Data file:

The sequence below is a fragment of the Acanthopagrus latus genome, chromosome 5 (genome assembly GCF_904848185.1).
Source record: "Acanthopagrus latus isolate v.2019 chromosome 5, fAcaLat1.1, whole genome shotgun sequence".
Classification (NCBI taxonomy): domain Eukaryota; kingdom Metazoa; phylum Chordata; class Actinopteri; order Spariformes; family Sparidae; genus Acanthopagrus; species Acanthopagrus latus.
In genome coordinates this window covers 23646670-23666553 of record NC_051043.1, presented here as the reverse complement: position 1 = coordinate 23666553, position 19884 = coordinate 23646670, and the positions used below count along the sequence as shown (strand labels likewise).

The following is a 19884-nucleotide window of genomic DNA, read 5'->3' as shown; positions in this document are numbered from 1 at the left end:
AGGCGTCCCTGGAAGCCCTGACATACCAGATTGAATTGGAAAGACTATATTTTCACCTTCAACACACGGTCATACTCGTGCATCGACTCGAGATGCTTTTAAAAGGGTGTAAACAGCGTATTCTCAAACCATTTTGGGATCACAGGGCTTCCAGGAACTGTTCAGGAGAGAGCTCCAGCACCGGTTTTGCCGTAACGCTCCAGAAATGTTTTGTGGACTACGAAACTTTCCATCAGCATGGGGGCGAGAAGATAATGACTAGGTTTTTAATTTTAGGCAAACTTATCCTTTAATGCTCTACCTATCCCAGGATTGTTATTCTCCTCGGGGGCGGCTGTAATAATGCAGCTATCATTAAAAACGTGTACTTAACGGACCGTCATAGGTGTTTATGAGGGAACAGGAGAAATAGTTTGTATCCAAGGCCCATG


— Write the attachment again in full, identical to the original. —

The sequence below is a fragment of the Acanthopagrus latus genome, chromosome 5 (genome assembly GCF_904848185.1).
Source record: "Acanthopagrus latus isolate v.2019 chromosome 5, fAcaLat1.1, whole genome shotgun sequence".
Classification (NCBI taxonomy): domain Eukaryota; kingdom Metazoa; phylum Chordata; class Actinopteri; order Spariformes; family Sparidae; genus Acanthopagrus; species Acanthopagrus latus.
In genome coordinates this window covers 23646670-23666553 of record NC_051043.1, presented here as the reverse complement: position 1 = coordinate 23666553, position 19884 = coordinate 23646670, and the positions used below count along the sequence as shown (strand labels likewise).

The following is a 19884-nucleotide window of genomic DNA, read 5'->3' as shown; positions in this document are numbered from 1 at the left end:
AGGCGTCCCTGGAAGCCCTGACATACCAGATTGAATTGGAAAGACTATATTTTCACCTTCAACACACGGTCATACTCGTGCATCGACTCGAGATGCTTTTAAAAGGGTGTAAACAGCGTATTCTCAAACCATTTTGGGATCACAGGGCTTCCAGGAACTGTTCAGGAGAGAGCTCCAGCACCGGTTTTGCCGTAACGCTCCAGAAATGTTTTGTGGACTACGAAACTTTCCATCAGCATGGGGGCGAGAAGATAATGACTAGGTTTTTAATTTTAGGCAAACTTATCCTTTAATGCTCTACCTATCCCAGGATTGTTATTCTCCTCGGGGGCGGCTGTAATAATGCAGCTATCATTAAAAACGTGTACTTAACGGACCGTCATAGGTGTTTATGAGGGAACAGGAGAAATAGTTTGTATCCAAGGCCCATG